Geeks With Blogs

News





London Girl Geek Dinners



Locations of visitors to this page




Amazon Wishlist
Next Gen Developer Web x.0, conferences and more...

This is a post that I have been meaning to write for about 6 months now, but never quite got round to writing, and I think it is about time that I just get on and get it out there! So many times I hear people ask what in earth is a wiki? Why would i want to have one? Where would I use it? I am hoping to give just a little insight into why I like wiki's so much and where I can see some very valid uses for them. Just remember though that these are my personal reasons for liking & using wiki's and where I see them being used now and in the future, this is not to say that they are already being used in this way somewhere.

OK so to start with... what is a wiki. The way i describe them is a series of editable web pages, a bit like a virtual extensible website. If you want to know the official wikipedia definition which is probably the most appropriate place to find this out I guess you need to go and visit wikipedia, which just happens to be one of the biggest wiki's in the world and is like a massive dictionary. I like to think of it a little like the hitchhikers guide to the galaxy... ;)

So now that you know what a wiki is I guess now you want to know how they work... again just go and look at wikipedia to find out the technical details for it... but in short it has an editable area where you type in your text, pictures and links (you can link to other editable webpages, which is useful, or even files on a server... or any digital content that has a url). It is collaborative so more than one person can edit it. It has a history log of who did what when and you can go back to previous versions of the page. Very useful in case you need to look back at something that you wrote and then deleted! Think version control or document control.

Where would you use a wiki... anywhere really that you would want to get a number of people sharing and altering information. For example, I use one when organising the London Girl Geek Dinners to get everyone to sign themselves up. It creates your very own attendees list for you, they can give links to their websites. I also use it to plan out what I still need to do for some of these sort of events. To do lists... where people can allocate themselves tasks... v. good if you can't do all the work yourself and you are trying to get something arranged because everyone can see what everyone else is doing. OK now think of that in a different context... Project management... where docs are, who's doing what by when, who's on what projects. Automated test results to the wiki... i could go on... there are an infinate number of possibilities. The question really is why wouldn't you use a wiki to share information?!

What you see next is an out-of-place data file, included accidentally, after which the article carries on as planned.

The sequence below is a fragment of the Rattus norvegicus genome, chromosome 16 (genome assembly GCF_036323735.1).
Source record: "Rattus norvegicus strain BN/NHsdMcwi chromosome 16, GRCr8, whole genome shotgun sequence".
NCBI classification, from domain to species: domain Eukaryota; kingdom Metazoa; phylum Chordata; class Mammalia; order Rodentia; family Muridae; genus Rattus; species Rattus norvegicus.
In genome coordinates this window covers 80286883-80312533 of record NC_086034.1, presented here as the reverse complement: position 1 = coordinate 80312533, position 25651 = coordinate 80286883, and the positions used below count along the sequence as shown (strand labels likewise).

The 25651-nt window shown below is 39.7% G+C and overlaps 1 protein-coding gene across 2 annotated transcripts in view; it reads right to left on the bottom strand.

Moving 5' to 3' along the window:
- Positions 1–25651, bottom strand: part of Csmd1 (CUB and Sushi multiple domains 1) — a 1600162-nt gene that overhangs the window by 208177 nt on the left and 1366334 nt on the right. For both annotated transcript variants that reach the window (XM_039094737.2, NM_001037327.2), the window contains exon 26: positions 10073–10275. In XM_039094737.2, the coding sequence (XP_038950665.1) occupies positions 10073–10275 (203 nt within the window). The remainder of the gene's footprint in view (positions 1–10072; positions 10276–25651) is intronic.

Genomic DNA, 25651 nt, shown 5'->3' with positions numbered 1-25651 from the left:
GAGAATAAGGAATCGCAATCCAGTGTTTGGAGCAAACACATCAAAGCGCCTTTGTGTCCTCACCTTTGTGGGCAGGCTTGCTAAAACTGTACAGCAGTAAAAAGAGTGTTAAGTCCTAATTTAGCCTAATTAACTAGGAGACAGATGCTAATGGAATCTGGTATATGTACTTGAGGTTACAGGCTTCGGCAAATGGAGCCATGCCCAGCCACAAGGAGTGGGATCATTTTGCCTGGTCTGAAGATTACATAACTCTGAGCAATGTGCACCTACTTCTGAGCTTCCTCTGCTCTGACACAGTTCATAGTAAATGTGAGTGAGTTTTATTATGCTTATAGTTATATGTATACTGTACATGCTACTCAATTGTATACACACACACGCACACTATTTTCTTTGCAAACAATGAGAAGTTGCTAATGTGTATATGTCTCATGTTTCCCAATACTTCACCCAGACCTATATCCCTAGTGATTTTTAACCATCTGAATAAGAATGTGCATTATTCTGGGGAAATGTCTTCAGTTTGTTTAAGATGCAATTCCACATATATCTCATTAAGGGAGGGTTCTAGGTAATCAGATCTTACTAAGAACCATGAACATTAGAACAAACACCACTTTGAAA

Many companies struggle to keep a centralised location for document and project management for everyone to see what is going on and who is doing what by when. This sort of collaborative tool could be very effective in these sort of scenario's. The other way to extend this even further would be to use it in conjunction with blogs for each employee (and either publish them internally only or for customer facing employees, externally as well). The sort of information that could be posted here could be areas where people are struggling, publish what they are working on at the moment, some of the things they are enjoying doing and some of the things that they are getting frustrated with. Imagine an office where everyone knows what everyone else is doing and what would happen if team members RSS'd each others blogs and the Wiki... my goodness we would have a really streamlined team... So why don't companies do this? Well some do, others unfortunately don't seem to have got to grips yet with this new technology and the idea of such a radical change can scare people and organisations. When implementing such a system you need to manage the change and ensure that the employees buy into the system. I would love to see more companies adopt this approach.

OK those are just a few thoughts on wiki's at the moment. No doubt wednesday will bring about a whole host of discussions on this subject. I look forward to seeing some of you there!

Posted on Wednesday, January 25, 2006 7:37 PM New Media | Back to top



Comments on this post: Potential of Wiki

# re: Potential of Wiki
Requesting Gravatar...
> So why don't companies do this?

We do.

Our current project has a wiki for all project documentation, management info, release schedules, status meetings as well as initial documentation of functionality. (Full documentation is then produced by technical writers based on wiki docs plus test cases etc.)

Some users took a while to accept this way of working, but most love it now.

Change lists are essential to this way of working.
Left by Sam on Jan 30, 2006 11:41 AM

Your comment:
 (will show your gravatar)


Copyright © Sarah Blow | Powered by: GeeksWithBlogs.net